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How Britain Enthusiastically Teamed Up with Bush's Horrific Torture and Rendition Agenda

Britain and the US stood shoulder to shoulder in the war on terror -- even when working the dark side.
 
 
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Editor's Note: The following is Part II of an excerpt from Ian Cobain's new book, A Secret History of Torture (Counterpoint Press, 2012).Copyright 2012, Portobello Books. All Rights Reserved.Click here to read Part I.

Immediately after the 9/11 attacks, Tony Blair took a train from Brighton to London, where he issued a statement that pledged unswerving support for the US. He described terrorism as "the new evil in our world," perpetrated by people with no regard for the sanctity of human life. There was now to be a battle between the free world and terrorism, he said. "We therefore here in Britain stand shoulder to shoulder with our American friends in this hour of tragedy and we, like them, will not rest until this evil is driven from our world."

Quietly, Britain pledged logistics support for the rendition program, which resulted in the CIA’s Gulfstream V and other jets becoming frequent visitors to British airports en route to the agency’s secret prisons. Over the next four years, a 26-strong flight of rendition aircraft operated by the CIA used UK airports at least 210 times. Dozens of other private executive jets that the agency chartered were also regular visitors to the UK. Nineteen British airports and RAF bases were used, including Heathrow, Birmingham, Luton, Bournemouth and Belfast. The agency’s favorite destination was Prestwick in Scotland, which it used more than 75 times. One CIA pilot described Prestwick as an ideal refueling stop. "It’s an 'ask no questions' type of place, and you don’t need to give them any advance notice you’re coming."

The US authorities also asked the UK government for permission to build a large prison on Diego Garcia, the British territory in the Indian Ocean that operates as a US military base. A Royal Marines officer made some preliminary plans, before the project was dropped, for logistical rather than legal reasons. Diego Garcia continued to be used as a stopover for rendition flights, however, and senior United Nations officials believe that a number of prisoners were held and interrogated there between 2002 and 2003.

The UK would do more than offer mere logistics support to the rendition program, however. It would "perform," in Bush’s words, by becoming an enthusiastic participant in the rendition and torture program. As in the summer of 1940, its first victims would be British. But as then and since, Britain would enshroud its use of torture in the greatest possible secrecy.

In October 2001, when the United States and its allies went to war in Afghanistan to topple the Taliban regime that had harbored al-Qaida, it was inevitable that a small number of those captured on the battlefield would be British.

For more than a decade, MI5 had been aware that British Muslims had been traveling to Pakistan and Afghanistan to receive training at camps run by al-Qaida or associated groups. Pakistan’s main intelligence agency, the Directorate for Inter-Services Intelligence, or ISI, operated some of the camps, and graduates were encouraged to take up arms against Indian forces in Kashmir. Before al-Qaida began targeting the West in the late 1990s, MI5 saw these trips as evidence of little more than exuberant adventurism among a small section of young British Muslim males: a form of jihadi tourism that posed no threat to the UK. All that changed after 9/11, when both MI5 and MI6 became anxious to extract as much information as possible from any British prisoners in order to assess the al-Qaida threat.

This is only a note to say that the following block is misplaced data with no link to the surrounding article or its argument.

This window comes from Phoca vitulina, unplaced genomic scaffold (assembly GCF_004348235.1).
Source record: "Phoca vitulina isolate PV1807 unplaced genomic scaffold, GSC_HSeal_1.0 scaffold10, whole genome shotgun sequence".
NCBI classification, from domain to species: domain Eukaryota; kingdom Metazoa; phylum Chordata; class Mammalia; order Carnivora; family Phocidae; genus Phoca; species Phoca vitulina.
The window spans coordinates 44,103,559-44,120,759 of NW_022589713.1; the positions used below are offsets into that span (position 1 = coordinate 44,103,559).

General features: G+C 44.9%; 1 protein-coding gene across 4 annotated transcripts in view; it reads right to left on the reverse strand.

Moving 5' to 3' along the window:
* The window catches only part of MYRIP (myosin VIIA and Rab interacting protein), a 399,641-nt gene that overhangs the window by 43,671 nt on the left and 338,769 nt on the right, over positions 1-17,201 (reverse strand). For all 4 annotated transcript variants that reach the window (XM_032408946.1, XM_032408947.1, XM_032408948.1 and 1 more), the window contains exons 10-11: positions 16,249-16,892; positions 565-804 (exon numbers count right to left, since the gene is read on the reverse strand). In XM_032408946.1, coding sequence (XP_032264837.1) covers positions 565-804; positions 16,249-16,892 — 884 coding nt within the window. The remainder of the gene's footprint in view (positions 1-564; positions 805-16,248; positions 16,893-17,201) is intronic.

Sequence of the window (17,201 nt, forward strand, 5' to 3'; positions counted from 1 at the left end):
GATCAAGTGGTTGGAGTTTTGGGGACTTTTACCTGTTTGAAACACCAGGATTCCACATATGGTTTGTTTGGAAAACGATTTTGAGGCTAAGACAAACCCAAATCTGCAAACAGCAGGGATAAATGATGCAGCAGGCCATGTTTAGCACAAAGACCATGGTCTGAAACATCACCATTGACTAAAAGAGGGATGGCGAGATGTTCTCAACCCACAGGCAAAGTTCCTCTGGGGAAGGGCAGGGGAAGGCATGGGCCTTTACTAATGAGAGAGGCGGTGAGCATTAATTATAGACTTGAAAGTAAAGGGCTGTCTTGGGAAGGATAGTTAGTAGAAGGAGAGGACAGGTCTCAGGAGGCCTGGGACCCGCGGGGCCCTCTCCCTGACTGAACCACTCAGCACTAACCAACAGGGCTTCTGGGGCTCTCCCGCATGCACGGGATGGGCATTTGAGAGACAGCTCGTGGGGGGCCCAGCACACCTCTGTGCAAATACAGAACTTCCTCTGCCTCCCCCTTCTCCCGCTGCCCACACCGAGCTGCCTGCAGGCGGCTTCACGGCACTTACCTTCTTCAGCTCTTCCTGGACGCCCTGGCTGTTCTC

It was not long before prisoners were being taken during battles in the north and southeast of Afghanistan. Many more foreign fighters were captured while attempting to slip across the border into Pakistan. Hundreds were handed over to US forces by Afghan and Pakistani bounty hunters, who received large bundles of dollars for every non-Afghan they captured.

Among the handful of British nationals seized in Afghanistan were Shafiq Rasul, Asif Iqbal and Rhuhel Ahmed. These men from the West Midlands, who became known as the Tipton Three, spent around a month in captivity in the north of the country before being flown to an interrogation center at Kandahar airport. By this time, the Red Cross was already complaining to US authorities about the systematic mistreatment prisoners suffered at Kandahar. On arrival all three were severely beaten. According to Iqbal:

An American came into the tent and shouted at me telling me I was al-Qaida. I said I was not involved in al-Qaida and did not support them. At this, he started to punch me violently and then, when he knocked me to the floor, started to kick me around my back and in my stomach. My face was swollen and cut as a result of this attack. The kicks to my back aggravated the injuries I had received from the soldier striking me with a rifle butt.

Another of the Britons who ended up in the Kandahar interrogation center was Jamal al-Harith. Born Ronald Fiddler in Manchester in 1966, al-Harith had converted to Islam in his 20s and had traveled widely in the Muslim world before arriving in Afghanistan. After 9/11 he had been imprisoned by the Taliban, who suspected him of being a British spy. At one point he and several other prisoners were forced to share their large cell with a horse that had offended a local Taliban leader in some ill-defined way. As bombs and missiles rained down on the city throughout October 2001, the unfortunate creature clattered around, terrifying its cellmates. A British journalist found al-Harith languishing in the prison in January 2002 and alerted British diplomats in Kabul, believing they would arrange his repatriation. Instead, they arranged for him to be detained by US forces, who took him straight to Kandahar.

A fifth Briton was Moazzam Begg, from Birmingham, who managed to escape from Afghanistan to Pakistan before being detained early in 2002. After being interrogated for several days by both British and American intelligence officers in a grand house in Islamabad, he begged one MI5 officer to get word to his family. "I can’t help you there," was the response. "I’m not a social worker." Begg was dispatched, hooded and shackled, to Kandahar, where he was beaten, stripped, shaved and photographed.